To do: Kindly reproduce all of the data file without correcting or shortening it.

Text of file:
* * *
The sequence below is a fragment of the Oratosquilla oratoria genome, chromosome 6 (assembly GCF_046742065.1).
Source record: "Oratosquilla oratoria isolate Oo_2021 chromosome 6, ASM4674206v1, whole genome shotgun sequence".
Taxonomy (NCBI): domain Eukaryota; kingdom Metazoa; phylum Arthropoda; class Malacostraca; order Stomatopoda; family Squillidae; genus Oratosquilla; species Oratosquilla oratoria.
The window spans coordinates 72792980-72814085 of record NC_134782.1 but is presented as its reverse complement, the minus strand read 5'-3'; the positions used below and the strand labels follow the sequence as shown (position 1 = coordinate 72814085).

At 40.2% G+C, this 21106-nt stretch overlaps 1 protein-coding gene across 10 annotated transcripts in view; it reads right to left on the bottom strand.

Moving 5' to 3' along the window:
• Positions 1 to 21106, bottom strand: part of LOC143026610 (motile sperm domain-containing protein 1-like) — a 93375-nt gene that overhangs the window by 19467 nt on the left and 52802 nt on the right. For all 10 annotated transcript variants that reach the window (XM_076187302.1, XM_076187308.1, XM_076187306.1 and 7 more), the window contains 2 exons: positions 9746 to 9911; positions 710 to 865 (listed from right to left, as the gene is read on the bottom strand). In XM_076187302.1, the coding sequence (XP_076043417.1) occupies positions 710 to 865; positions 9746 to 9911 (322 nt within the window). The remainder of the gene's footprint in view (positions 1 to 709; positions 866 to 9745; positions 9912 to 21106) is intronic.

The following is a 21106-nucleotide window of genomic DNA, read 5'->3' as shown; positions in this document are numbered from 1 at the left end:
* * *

The sequence below is a fragment of the Oratosquilla oratoria genome, chromosome 6 (assembly GCF_046742065.1).
Source record: "Oratosquilla oratoria isolate Oo_2021 chromosome 6, ASM4674206v1, whole genome shotgun sequence".
Taxonomy (NCBI): domain Eukaryota; kingdom Metazoa; phylum Arthropoda; class Malacostraca; order Stomatopoda; family Squillidae; genus Oratosquilla; species Oratosquilla oratoria.
The window spans coordinates 72792980-72814085 of record NC_134782.1 but is presented as its reverse complement, the minus strand read 5'-3'; the positions used below and the strand labels follow the sequence as shown (position 1 = coordinate 72814085).

At 40.2% G+C, this 21106-nt stretch overlaps 1 protein-coding gene across 10 annotated transcripts in view; it reads right to left on the bottom strand.

Moving 5' to 3' along the window:
• Positions 1 to 21106, bottom strand: part of LOC143026610 (motile sperm domain-containing protein 1-like) — a 93375-nt gene that overhangs the window by 19467 nt on the left and 52802 nt on the right. For all 10 annotated transcript variants that reach the window (XM_076187302.1, XM_076187308.1, XM_076187306.1 and 7 more), the window contains 2 exons: positions 9746 to 9911; positions 710 to 865 (listed from right to left, as the gene is read on the bottom strand). In XM_076187302.1, the coding sequence (XP_076043417.1) occupies positions 710 to 865; positions 9746 to 9911 (322 nt within the window). The remainder of the gene's footprint in view (positions 1 to 709; positions 866 to 9745; positions 9912 to 21106) is intronic.

The following is a 21106-nucleotide window of genomic DNA, read 5'->3' as shown; positions in this document are numbered from 1 at the left end: